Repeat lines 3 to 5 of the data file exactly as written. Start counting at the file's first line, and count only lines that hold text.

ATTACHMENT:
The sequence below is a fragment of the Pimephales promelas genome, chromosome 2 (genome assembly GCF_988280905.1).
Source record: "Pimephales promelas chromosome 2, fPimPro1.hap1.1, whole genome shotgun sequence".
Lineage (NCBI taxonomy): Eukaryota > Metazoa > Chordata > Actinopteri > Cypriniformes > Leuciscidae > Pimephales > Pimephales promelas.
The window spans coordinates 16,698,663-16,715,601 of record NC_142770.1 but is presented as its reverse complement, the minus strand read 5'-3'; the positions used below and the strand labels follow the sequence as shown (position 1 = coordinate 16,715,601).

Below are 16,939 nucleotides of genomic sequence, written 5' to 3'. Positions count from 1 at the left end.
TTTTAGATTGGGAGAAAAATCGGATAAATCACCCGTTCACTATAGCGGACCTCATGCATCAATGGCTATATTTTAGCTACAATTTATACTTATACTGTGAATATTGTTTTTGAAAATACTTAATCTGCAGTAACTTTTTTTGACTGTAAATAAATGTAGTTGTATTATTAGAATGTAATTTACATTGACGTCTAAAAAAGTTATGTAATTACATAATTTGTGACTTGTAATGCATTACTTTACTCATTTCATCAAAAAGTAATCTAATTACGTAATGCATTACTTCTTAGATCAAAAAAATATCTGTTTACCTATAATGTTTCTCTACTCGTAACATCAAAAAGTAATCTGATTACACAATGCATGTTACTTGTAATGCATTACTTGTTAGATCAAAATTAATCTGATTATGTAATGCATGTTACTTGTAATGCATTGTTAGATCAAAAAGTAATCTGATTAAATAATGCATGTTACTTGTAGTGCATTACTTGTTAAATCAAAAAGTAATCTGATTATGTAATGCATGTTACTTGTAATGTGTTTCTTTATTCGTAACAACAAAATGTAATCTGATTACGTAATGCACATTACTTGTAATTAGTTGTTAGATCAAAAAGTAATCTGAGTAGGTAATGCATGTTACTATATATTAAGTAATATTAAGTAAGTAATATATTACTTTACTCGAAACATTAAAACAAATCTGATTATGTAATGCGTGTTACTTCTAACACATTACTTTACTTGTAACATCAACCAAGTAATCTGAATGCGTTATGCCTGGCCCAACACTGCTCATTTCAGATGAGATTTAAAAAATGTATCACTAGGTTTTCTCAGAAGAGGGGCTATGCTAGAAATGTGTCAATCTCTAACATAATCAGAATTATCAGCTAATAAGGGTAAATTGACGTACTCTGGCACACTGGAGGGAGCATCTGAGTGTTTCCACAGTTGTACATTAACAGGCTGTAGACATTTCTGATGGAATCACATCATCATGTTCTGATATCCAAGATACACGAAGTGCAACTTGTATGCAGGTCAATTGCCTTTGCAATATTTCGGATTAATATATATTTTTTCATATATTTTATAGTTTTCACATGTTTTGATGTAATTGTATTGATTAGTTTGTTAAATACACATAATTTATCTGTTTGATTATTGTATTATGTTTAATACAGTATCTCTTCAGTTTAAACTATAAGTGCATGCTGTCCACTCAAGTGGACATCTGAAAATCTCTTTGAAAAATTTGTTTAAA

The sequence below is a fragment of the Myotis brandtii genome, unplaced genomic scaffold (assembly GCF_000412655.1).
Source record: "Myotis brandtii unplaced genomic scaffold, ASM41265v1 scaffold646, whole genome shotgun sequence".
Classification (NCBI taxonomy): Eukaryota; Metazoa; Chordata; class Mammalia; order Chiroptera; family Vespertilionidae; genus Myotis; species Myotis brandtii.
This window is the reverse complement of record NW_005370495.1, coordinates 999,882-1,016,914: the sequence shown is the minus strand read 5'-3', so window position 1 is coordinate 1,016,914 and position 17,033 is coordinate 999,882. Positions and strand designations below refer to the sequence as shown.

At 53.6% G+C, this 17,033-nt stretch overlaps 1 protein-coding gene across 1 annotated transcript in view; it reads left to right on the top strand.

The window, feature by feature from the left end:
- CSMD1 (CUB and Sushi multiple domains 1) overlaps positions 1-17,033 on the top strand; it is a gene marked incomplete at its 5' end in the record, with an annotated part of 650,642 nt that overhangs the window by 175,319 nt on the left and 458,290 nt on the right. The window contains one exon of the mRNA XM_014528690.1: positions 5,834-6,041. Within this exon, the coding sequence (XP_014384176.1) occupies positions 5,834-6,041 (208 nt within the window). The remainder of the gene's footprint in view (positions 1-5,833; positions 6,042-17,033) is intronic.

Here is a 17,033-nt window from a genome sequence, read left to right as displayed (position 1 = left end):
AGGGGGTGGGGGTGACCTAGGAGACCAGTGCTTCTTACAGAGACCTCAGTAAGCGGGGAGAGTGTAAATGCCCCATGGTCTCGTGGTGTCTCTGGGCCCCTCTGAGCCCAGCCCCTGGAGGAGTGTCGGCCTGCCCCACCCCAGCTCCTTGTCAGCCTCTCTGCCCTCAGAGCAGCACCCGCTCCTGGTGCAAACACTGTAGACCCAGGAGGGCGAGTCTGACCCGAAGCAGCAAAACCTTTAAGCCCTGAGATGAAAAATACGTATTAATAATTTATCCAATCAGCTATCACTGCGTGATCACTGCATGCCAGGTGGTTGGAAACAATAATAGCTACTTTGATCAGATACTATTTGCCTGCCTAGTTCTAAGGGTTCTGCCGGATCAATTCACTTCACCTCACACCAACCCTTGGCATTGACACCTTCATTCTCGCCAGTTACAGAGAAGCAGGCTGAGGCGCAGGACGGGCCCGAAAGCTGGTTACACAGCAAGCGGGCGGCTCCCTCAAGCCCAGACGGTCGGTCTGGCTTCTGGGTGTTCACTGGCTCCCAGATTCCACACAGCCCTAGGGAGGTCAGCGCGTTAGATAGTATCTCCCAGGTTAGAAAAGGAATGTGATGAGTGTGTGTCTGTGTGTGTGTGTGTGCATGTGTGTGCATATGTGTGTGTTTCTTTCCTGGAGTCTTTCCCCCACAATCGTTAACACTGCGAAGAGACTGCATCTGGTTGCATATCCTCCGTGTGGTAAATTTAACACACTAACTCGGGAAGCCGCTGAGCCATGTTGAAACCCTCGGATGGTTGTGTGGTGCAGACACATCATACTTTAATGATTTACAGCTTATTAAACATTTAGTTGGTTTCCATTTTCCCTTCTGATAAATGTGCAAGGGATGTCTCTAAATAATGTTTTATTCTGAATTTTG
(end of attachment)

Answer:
Lineage (NCBI taxonomy): Eukaryota > Metazoa > Chordata > Actinopteri > Cypriniformes > Leuciscidae > Pimephales > Pimephales promelas.
The window spans coordinates 16,698,663-16,715,601 of record NC_142770.1 but is presented as its reverse complement, the minus strand read 5'-3'; the positions used below and the strand labels follow the sequence as shown (position 1 = coordinate 16,715,601).

Below are 16,939 nucleotides of genomic sequence, written 5' to 3'. Positions count from 1 at the left end.